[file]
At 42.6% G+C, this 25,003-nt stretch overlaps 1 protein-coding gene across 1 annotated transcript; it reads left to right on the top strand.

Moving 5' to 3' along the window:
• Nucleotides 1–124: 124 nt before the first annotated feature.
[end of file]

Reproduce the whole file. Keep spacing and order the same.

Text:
At 42.6% G+C, this 25,003-nt stretch overlaps 1 protein-coding gene across 1 annotated transcript; it reads left to right on the top strand.

Moving 5' to 3' along the window:
• Nucleotides 1–124: 124 nt before the first annotated feature.